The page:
South Africa is infamous for its apartheid system of discrimination, which existed from the 1940s to the 1990s. Today, however, the issue of violent crime has taken center stage.
In fact, a recent United Nations study listed South Africa among nations with the highest rates of assault, rape and murder.
Jeanne Flavin, Ph.D., associate professor of sociology and anthropology, will travel to the African cape nation this month on a Fulbright fellowship to research the involvement of South African women in crime and the criminal justice system.
The research, Flavin said, will help provide an understanding of apartheid’s lingering impact on the social, political and economic forces in women’s lives, and offer a glimpse at what led women to commit their offenses.
“You constantly hear about how much crime there is in South Africa,” said Flavin, who will spend six months with the University of Cape Town’s Gender, Health and Justice Research Unit. “Women are being caught up in the criminal justice system there, and I suspect many of these women have also been victims of violence. I want to learn more about the relationship between women, crime, family and kinship networks.”
When studies emerged in the 1970s on women and crime in industrialized nations, the studies often made assumptions based on what was known about men and crime. That was a mistake, she said, because women are so differently situated in society.
Since that time, Flavin said, there has been a fair amount of research on women and crime in the United States, Canada and Europe, but not so much in African countries. But she said it is important to study South Africa on its own terms.
“We should not assume that findings in the United States are applicable to other countries, where the nature of family, kinship ties and households are different,” she said.
Some information about incarcerated women in South Africa is already known:
• Nearly all of them are black or mixed-race women of reproductive age.
• Eighty-four percent of them are mothers.
• The children of the vast majority of incarcerated mothers are in the care of family or friends.
• More than half of these incarcerated women report having no interaction with their children, or having lost contact with them.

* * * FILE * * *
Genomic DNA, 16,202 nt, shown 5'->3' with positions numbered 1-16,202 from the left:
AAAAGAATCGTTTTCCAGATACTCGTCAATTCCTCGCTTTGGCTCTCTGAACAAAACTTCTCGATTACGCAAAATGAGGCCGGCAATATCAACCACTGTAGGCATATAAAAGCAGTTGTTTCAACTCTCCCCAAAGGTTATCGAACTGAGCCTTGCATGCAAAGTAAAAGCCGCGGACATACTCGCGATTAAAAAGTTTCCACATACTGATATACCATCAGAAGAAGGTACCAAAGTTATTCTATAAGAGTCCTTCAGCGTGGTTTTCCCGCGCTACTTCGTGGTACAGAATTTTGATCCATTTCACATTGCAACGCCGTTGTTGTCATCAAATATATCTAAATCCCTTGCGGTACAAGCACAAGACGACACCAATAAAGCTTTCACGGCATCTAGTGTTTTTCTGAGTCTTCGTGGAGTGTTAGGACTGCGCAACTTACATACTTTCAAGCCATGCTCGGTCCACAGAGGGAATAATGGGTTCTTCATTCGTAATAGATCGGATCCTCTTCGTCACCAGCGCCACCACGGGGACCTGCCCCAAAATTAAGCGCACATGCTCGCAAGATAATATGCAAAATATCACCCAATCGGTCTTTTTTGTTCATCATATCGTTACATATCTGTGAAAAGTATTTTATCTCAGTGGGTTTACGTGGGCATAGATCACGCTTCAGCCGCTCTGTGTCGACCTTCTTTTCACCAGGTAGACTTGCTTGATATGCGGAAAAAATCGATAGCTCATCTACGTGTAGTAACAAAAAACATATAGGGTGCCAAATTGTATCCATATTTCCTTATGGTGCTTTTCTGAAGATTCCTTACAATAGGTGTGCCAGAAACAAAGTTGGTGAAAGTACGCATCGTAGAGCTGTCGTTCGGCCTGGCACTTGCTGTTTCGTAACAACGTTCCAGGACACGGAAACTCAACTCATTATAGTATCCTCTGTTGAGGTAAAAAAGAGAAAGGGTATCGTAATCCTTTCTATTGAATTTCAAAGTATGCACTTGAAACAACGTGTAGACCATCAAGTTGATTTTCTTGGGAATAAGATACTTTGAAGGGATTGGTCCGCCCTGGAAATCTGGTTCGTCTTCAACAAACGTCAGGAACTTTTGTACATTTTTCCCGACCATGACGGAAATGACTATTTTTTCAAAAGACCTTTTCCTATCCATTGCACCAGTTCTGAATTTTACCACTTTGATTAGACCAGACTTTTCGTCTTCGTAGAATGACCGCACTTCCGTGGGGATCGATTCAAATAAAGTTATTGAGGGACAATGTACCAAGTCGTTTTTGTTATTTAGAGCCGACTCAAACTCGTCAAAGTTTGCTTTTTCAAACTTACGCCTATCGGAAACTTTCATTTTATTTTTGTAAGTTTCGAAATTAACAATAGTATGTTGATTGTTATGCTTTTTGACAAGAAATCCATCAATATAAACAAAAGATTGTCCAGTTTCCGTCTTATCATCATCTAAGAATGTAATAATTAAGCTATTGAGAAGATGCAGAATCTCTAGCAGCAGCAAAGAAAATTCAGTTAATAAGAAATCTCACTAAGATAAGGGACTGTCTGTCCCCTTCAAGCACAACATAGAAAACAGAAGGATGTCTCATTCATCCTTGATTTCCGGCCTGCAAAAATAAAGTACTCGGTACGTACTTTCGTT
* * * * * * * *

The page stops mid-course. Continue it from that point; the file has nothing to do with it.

• Some two-thirds of the women are in prison more than 60 miles from their home towns.
In researching their pathways to crime, said Flavin, she plans to measure the importance of family ties in their commission of a crime.
The responsibilities of motherhood, Flavin said, can work both ways on a woman’s behavior. They can provide a stake in conformity and be a positive motivator, a buffer to committing a crime. Or they can push a woman without resources into crime, as she struggles to feed, house and clothe children.
In addition, the lingering effects of apartheid still may be fragmenting families, especially when a woman is separated from her children due to illness or the need to migrate to find work. These events, as well as the actual separation, may be key turning points that influence a woman to engage in crime.
“We need a better understanding of how these processes are influencing women’s criminality,” said Flavin, who will collect data by interviewing 50 women with experience in the criminal justice system.
“This information is needed to [help]prevent women’s offending in South Africa and to develop sentencing and prison policies that reduce the impact of crime on homes, communities and future generations,” Flavin said. She also hopes the study will broaden the scope of criminal research to include Africa, thus helping to correct the American-Anglo bias that may exist within the discipline.
Flavin’s Fulbright project stems from her longstanding interest in how the U.S. criminal justice system responds to women who commit crimes.
For instance, Flavin has found that women are often punished not only for their crimes, but also for violating dominant ideas about how a woman or a mother should act. According to Flavin, we cannot understand women’s involvement in the criminal justice system without also addressing women’s position in society.
Similarly, she observes, any measures that elevate women’s social and economic status positively affects other areas as well, including public health and the well-being of children, families, and communities.
At Fordham, Flavin is the sole faculty member to receive a Fulbright during the 2008-2009 academic year. Although she said that she always wanted to apply, she was motivated to do so by her students.
“I would encourage them to apply for prestigious awards, fully aware that I had not extended myself in that direction,” she said. “My students led by example.”
Flavin said her experience with the Fulbright program, administered by the Council for International Exchange of Scholars, has been positive and supportive. She encourages members of the Fordham faculty to apply.
“Anything that takes us out of our ivory towers and from behind our computers will make us better scholars and better teachers,” Flavin said. “I am looking forward to bringing new insights back to the classroom.”
In her spare time, Flavin is board chairperson and volunteer at National Advocates for Pregnant Women, an organization that advocates for the human rights and dignity of all women, focusing on pregnant and parenting women and their families. Flavin is also the author of Our Bodies, Our Crimes: The Policing of Women’s Reproduction in America (NYU Press, 2009).
– Janet Sassi